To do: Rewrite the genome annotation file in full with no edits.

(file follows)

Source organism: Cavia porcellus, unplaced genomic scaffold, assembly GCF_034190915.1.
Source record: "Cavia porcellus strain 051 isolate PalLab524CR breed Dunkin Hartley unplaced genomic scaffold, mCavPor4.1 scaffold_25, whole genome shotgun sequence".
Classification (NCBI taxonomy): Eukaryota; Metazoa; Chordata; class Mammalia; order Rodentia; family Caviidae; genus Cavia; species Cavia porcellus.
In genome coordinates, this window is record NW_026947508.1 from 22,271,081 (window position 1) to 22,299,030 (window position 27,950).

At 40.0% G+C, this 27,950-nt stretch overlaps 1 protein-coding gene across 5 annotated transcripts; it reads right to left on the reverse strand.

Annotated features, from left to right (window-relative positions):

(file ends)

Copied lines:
Source organism: Cavia porcellus, unplaced genomic scaffold, assembly GCF_034190915.1.
Source record: "Cavia porcellus strain 051 isolate PalLab524CR breed Dunkin Hartley unplaced genomic scaffold, mCavPor4.1 scaffold_25, whole genome shotgun sequence".
Classification (NCBI taxonomy): Eukaryota; Metazoa; Chordata; class Mammalia; order Rodentia; family Caviidae; genus Cavia; species Cavia porcellus.
In genome coordinates, this window is record NW_026947508.1 from 22,271,081 (window position 1) to 22,299,030 (window position 27,950).

At 40.0% G+C, this 27,950-nt stretch overlaps 1 protein-coding gene across 5 annotated transcripts; it reads right to left on the reverse strand.

Annotated features, from left to right (window-relative positions):